"That's clearly putting the cart before the horse and clearly having things backwards in a dysfunctional process," Vitter said.

Vitter ran into opposition from Democrats and some Republicans. 

Sen. Mark KirkMark KirkHigh stakes as Trump heads to Hill Five things to watch for at Trump-Senate GOP meeting Giffords, Scalise highlight party differences on guns MORE (R-Ill.) said Tuesday that Vitter’s objection ought to be waved since the VA funding bill adheres to a budget proposal put forth by House Budget Committee Chairman Paul RyanPaul Davis RyanMcConnell names Senate GOP tax conferees House Republican: 'I worry about both sides' of the aisle on DACA Overnight Health Care: 3.6M signed up for ObamaCare in first month | Ryan pledges 'entitlement reform' next year | Dems push for more money to fight opioids MORE (R-Wis.). That plan passed the Republican controlled House but failed in the Senate earlier this year.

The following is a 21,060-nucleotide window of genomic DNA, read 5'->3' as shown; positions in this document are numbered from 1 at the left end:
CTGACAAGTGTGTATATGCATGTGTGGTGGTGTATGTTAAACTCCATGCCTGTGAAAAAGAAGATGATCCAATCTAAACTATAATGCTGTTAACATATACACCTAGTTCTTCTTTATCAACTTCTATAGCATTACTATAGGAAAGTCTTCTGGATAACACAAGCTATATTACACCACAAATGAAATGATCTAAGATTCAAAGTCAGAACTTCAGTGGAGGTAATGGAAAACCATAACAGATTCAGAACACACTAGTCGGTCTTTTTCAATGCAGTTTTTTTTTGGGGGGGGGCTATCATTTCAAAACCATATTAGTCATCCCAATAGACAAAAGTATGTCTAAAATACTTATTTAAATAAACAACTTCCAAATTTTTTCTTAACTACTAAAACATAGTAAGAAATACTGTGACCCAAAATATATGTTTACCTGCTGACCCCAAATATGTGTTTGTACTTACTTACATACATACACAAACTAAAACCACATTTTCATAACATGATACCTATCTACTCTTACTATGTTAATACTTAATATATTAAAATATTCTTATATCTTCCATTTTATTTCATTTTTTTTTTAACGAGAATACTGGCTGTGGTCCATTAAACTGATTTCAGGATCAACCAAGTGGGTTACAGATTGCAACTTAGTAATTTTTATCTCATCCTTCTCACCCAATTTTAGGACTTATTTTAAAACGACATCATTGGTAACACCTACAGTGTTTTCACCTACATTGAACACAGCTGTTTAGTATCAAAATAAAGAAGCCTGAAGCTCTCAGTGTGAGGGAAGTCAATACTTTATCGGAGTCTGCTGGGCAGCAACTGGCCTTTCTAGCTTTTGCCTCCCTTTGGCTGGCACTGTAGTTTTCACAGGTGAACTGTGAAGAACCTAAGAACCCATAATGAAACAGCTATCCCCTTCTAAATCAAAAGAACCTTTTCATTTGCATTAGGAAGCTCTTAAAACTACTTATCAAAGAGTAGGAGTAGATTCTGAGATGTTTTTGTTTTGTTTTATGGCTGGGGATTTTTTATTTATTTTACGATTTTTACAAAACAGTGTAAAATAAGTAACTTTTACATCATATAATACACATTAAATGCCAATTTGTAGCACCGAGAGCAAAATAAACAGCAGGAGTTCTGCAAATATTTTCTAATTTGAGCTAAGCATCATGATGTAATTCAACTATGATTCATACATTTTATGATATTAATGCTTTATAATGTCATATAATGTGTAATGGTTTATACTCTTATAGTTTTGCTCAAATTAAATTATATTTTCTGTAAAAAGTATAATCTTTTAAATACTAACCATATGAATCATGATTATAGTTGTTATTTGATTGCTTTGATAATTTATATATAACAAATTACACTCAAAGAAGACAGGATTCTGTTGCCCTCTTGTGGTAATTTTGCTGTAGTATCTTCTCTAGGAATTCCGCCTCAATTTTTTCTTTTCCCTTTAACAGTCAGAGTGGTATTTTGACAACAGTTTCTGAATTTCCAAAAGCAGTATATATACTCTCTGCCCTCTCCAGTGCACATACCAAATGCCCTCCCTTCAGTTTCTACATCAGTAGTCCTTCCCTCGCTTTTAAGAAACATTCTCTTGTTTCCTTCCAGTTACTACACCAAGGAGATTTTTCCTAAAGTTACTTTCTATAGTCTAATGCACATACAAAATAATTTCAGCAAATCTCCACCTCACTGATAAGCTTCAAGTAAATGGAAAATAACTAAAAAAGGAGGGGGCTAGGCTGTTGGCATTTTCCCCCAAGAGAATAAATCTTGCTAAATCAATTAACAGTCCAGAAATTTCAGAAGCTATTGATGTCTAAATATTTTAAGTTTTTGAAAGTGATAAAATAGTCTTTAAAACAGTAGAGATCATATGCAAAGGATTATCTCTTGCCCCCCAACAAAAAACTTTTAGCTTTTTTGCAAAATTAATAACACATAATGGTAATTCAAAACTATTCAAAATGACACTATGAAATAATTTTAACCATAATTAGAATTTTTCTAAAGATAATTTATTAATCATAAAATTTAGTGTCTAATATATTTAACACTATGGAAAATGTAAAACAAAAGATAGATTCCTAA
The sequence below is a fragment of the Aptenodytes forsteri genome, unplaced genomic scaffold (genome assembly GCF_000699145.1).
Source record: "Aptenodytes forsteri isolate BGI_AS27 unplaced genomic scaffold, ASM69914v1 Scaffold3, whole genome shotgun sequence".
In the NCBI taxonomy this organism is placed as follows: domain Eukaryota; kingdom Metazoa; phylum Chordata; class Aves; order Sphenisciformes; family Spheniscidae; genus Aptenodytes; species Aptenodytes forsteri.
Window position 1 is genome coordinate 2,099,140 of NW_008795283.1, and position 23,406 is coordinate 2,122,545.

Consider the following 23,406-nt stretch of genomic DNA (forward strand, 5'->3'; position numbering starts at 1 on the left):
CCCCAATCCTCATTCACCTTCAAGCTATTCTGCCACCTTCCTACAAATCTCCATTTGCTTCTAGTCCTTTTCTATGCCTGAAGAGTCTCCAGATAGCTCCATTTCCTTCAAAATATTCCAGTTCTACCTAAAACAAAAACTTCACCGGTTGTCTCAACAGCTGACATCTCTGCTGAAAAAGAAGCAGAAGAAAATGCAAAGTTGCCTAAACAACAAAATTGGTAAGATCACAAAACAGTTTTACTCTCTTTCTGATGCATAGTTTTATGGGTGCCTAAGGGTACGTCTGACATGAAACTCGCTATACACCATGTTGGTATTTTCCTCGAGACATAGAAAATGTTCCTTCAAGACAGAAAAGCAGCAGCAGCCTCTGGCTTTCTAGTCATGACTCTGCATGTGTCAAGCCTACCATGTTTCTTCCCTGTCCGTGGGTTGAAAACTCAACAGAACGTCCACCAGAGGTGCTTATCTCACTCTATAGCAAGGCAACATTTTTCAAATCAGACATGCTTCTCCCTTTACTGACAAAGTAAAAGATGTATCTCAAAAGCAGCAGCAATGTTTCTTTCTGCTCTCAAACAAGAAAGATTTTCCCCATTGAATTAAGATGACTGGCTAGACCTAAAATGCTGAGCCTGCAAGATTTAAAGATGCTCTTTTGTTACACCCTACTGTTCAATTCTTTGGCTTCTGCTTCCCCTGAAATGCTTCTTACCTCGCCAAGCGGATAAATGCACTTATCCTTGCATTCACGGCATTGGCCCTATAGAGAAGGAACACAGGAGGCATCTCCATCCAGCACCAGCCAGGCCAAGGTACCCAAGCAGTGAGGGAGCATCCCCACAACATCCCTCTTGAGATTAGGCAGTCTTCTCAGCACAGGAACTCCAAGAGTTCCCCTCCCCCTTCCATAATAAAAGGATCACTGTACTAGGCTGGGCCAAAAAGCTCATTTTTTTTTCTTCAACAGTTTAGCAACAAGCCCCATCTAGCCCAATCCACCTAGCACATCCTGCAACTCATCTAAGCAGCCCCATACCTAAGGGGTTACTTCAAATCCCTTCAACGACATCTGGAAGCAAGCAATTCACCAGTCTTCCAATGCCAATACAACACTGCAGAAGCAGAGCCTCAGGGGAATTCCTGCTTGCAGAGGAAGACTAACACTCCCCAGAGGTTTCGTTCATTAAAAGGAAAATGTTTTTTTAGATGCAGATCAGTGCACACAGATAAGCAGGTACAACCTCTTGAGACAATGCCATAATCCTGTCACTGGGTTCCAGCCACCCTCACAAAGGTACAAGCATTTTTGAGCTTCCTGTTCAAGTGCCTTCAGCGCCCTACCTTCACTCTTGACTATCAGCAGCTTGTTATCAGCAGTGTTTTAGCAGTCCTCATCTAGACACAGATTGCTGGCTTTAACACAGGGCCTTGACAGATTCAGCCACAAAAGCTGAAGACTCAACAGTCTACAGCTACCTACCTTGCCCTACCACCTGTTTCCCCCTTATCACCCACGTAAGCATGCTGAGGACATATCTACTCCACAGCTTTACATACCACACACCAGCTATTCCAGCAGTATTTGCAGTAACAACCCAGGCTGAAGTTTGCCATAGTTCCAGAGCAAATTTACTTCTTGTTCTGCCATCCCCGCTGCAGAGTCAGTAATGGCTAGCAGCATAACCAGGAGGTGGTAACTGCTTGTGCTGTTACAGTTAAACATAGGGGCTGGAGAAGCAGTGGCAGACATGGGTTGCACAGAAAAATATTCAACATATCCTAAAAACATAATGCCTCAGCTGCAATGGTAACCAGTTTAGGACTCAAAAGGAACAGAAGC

"I would put forward that this bill is rather unique because it conforms to the budget," said Kirk. "It conforms to the Paul Ryan budget that passed the House on April 15."

Sen. Jeff SessionsJefferson (Jeff) Beauregard SessionsGOP strategist donates to Alabama Democrat House passes concealed carry gun bill Rosenstein to testify before House Judiciary Committee next week MORE (R-Ala.), the ranking member of the Budget Committee, last week launched a similar protest against the legislation. He argued budgetary rules prohibit the Senate from taking up appropriations work without first passing a budget. His point-of-order protest was quashed 56-40.

The legislation in question is H.R. 2055, the Military Construction, and Veterans Affairs and Related Agencies appropriations bill. It would increase funding for the VA by 5.8 percent and cut military construction spending by $2.6 billion to reflect anticipated base closures and realignments.